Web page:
Attorney from the Tenth district, $40.05;
Wallace McCamant. candidate for Justice
of the Supreme Court, $S36.10; Samuel W.
Stark, candidate for Circuit Judge from
v,- coranrVi TiirtlMnl district. H4: Louis
B. Bean, candidate for Joint Senator
from Linn ana Lane, rrai
Gettlngs. candidate for Superintendent of
. rj,n. 1 QO- John B.
11 ALrr . ... . ..v. - - -
Cleland. candidato for Circuit Judge from
the Fourth Judicial awtnex, wi.oi; v.
Wlngate. candidate for Secretary of
o ... t I.. Tom am Tr rorlfrev. candi-
WIO. W-CT-, " -
date for State Printer on the Democratic
ticket. SSO.Td: Turner ui:vor. wjwhww
. . t2 ... .... Ct,t. nn trie Democratic
ticket, VQ-96: Henry J- Bean, candidate
for Justice of the supreme toun, xtoo-ux.
In Bean's statement It is shown that he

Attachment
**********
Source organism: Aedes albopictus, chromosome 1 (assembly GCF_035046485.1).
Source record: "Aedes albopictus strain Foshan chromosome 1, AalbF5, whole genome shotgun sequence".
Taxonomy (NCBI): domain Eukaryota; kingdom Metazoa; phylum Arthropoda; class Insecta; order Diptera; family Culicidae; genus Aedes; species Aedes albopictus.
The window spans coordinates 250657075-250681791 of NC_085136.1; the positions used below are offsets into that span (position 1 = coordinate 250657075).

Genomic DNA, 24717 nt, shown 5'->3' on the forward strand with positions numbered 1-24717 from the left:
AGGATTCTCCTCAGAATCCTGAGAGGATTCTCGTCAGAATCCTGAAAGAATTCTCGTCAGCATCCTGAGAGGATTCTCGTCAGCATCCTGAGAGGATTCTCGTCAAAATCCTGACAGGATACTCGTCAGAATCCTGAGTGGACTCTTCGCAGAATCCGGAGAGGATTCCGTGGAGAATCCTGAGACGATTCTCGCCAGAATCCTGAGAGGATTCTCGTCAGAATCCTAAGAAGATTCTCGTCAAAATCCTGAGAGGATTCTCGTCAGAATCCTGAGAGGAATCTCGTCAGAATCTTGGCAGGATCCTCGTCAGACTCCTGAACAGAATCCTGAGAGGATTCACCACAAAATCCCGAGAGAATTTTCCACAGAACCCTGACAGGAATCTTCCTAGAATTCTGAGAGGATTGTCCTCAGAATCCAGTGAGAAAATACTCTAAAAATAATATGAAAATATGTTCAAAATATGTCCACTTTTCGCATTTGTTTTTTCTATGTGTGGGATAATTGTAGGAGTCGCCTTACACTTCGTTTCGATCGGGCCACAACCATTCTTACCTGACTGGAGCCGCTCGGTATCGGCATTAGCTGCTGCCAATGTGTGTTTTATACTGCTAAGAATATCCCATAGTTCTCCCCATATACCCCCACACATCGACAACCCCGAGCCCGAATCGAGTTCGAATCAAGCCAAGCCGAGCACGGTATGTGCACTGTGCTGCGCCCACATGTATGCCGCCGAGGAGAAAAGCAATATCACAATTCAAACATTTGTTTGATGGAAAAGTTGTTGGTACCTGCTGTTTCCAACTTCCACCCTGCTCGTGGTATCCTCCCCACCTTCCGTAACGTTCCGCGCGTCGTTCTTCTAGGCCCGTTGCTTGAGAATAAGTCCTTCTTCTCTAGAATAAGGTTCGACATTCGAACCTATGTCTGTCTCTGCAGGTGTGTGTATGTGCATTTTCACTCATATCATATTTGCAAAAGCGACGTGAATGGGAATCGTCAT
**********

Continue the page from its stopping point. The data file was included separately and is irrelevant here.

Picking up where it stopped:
himself expended B96-S1 and the Re-
kit... v..lAls-v aammlttaa aUad.fA
Attorney-General Crawford in an
opinion today ststes mat it is necessary
for a candidate-elect to file an accept-
. nninatinn either to the Secre
tary of State or to the County Clerk, and
that he cannot nle mis acceptance unut
after he has filed bis statement of ex-
- xm.Wnn lit. awrvtrat ftJiAA dulV and
pcurat i k - '
regularly filed, the candidato cannot have
his name placed, on ma oauot ."
W. tu JOXES AGAIN CHAIRMAN
Marion County Republican Commit
tee Elects Officers.
RAT.FTW. Or.. Oct. E. (Special.) W.
L. Jones, of Jefferson, was re-elected
chairman of the Marlon County Repub
lican Central Committee today. The
only contest was made oy jerorao sim
mons, who received four votes. Fred
r waters of Salem was re-elected sec
retary; E. L. Martin, of Turner, state
committeeman, and H. A. Johnson, of
Salem, congressional committeeman.
The chairman waa Instructed to name
five members of the executive commit
tee. In addition to the chairman and
secretary. Hal, D. Patton. Statement
No. 1 candidate for State Senator, was
present and urged harmony among